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IMF's Georgieva interested in second term as fund's head, has support, say sources

FILE PHOTO: IMF Managing Director Kristalina Georgieva speaks during an interview in Sao Paulo

By David Lawder

WASHINGTON (Reuters) - International Monetary Fund Managing Director Kristalina Georgieva is interested in a second five-year term heading up the global lender and is poised to secure sufficient support among member countries, sources familiar with the plans said.

Georgieva's term ends on Sept. 30.

The Bulgarian economist last week won the backing of French Finance Minister Bruno Le Maire, who told reporters during the Group of 20 finance meetings in Sao Paulo that Georgieva had done a "great job" leading the institution and that France would support her for a second term.

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Le Maire's support was critical, given that European countries traditionally nominate a candidate to lead the IMF, although all European Union members must agree. The final decision is made by the institution's board of directors.

Georgieva last week told Reuters that she was focused on the job at hand and not on whether to seek a new term. At a press briefing on Thursday, IMF spokesperson Julie Kozack referred questions about a second term to Georgieva herself.

Bloomberg first reported that Georgieva was interested in a second term with likely sufficient support.

Georgieva is the second woman to head the IMF and the first person from an emerging market economy.

Keeping Georgieva on for a second term would help answer longstanding concerns raised by emerging market and developing countries over the U.S.-European duopoly at the two global financial institutions, the IMF and World Bank.

A self-described "eternal optimist," Georgieva has weathered huge shocks to the global economy ranging from the COVID-19 pandemic outbreak just months after she took office to the February 2022 Russian invasion of Ukraine.

She is focused on bolstering prospects for medium-term growth, which is lagging historical levels, managing ongoing sovereign debt challenges, and guiding the IMF through a complicated quota revamp.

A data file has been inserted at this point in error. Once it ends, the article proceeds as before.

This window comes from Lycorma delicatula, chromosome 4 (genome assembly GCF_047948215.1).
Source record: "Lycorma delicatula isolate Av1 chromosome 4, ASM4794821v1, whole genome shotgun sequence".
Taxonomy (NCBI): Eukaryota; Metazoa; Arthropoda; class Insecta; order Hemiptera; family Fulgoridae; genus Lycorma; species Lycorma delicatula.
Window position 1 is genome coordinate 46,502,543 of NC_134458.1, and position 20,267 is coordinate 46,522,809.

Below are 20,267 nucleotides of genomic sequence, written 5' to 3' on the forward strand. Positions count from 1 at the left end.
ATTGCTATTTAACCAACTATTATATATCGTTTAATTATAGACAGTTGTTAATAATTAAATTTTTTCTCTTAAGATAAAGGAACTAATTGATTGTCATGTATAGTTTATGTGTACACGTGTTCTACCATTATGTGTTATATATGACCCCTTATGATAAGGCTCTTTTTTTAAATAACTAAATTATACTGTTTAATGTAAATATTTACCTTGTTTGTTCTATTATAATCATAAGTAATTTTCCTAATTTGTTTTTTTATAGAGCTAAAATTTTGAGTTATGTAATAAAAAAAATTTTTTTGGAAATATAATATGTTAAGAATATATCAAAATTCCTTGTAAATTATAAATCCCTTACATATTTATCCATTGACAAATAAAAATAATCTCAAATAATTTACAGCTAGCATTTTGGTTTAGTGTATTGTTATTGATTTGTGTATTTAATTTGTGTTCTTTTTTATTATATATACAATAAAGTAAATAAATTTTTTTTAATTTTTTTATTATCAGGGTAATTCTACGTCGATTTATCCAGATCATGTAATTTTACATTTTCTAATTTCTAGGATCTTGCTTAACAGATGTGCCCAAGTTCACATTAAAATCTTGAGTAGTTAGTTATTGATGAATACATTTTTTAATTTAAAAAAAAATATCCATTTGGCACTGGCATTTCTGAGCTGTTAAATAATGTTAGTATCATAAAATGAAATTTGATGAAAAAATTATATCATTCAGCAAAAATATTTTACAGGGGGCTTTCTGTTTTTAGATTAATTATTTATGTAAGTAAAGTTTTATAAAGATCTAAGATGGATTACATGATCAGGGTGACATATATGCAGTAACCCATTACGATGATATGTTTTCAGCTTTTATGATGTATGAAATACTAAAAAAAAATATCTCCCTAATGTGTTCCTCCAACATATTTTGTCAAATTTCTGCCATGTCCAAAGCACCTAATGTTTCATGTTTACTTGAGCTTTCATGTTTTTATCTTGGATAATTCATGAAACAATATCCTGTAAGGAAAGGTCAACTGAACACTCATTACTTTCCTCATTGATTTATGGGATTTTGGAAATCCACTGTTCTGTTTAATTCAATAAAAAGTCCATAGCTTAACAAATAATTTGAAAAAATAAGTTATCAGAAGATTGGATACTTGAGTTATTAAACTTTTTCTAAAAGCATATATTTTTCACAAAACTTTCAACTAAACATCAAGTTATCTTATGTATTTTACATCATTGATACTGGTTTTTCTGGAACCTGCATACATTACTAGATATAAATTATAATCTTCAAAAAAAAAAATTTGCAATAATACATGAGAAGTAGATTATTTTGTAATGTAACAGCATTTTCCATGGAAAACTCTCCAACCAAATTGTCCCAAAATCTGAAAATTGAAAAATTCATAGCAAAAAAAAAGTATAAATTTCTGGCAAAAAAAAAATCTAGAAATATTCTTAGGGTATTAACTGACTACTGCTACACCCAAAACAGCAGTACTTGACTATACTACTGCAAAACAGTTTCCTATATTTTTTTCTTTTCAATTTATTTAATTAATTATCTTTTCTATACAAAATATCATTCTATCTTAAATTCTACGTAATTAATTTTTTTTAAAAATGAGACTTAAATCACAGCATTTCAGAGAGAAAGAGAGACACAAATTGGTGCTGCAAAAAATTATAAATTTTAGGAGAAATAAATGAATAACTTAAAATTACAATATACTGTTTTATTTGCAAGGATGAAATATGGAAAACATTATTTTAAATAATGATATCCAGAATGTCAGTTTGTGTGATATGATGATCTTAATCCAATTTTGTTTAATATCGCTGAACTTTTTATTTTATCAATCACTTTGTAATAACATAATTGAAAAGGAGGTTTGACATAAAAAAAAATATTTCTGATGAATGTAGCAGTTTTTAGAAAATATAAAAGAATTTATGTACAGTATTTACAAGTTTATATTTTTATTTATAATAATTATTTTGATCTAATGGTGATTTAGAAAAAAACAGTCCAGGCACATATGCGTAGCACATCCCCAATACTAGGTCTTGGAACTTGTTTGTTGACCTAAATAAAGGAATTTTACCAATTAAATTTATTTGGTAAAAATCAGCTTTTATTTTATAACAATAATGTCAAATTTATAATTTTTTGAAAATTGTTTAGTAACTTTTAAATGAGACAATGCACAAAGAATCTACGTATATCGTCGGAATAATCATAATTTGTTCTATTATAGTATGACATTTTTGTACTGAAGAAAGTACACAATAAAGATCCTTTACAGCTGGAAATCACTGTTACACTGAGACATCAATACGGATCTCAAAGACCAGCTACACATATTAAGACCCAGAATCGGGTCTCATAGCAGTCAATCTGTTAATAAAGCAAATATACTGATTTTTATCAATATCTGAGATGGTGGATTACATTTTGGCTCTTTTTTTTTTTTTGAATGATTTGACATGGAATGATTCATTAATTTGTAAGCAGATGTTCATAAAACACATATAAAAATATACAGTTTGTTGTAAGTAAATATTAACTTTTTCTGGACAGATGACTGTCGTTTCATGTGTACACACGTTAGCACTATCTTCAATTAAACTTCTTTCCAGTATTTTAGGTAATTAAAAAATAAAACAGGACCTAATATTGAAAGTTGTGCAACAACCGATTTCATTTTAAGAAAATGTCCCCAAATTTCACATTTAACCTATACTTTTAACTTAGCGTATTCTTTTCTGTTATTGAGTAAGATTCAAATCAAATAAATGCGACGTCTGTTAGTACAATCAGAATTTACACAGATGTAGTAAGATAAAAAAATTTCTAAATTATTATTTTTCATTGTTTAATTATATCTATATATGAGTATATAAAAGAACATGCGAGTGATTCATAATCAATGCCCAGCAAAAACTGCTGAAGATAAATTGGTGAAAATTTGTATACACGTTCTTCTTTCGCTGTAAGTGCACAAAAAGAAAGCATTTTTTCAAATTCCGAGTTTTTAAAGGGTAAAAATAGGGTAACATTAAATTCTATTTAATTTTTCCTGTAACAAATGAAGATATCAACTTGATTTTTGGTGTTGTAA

WEATHERING CRITICISM

Georgieva drew criticism inside and outside the IMF early on for her push to include climate change as a factor in surveillance reports on member countries' economies and her great interest in emerging market and developing economies.

She's been instrumental in securing large loans for Ukraine, helping to catalyze additional funds to help its economy weather the strains of the two-year war against Russia's invasion, overseen a revamp of Argentina's massive loan program, and worked steadily to help China embrace sovereign debt restructurings.

Georgieva also survived a big personal challenge in 2021 when the IMF's executive board expressed its full confidence in her after reviewing allegations that while working at the World Bank, where she was CEO prior to taking the top job at the IMF, she pressured staff to alter data to favor China.

Sources familiar with the IMF's process on naming a head said the selection would be settled quickly once Europe unites around a candidate.

While Georgieva's term won't end for months, some people familiar with the matter said it makes sense to make decisions before the April 15-20 Spring Meetings of the IMF and the World Bank so that the leadership issue does not overshadow the already full agenda for the meetings.

(Reporting by David Lawder in Washington; Additional reporting by Juby Babu in Bengaluru; Editing by Leslie Adler)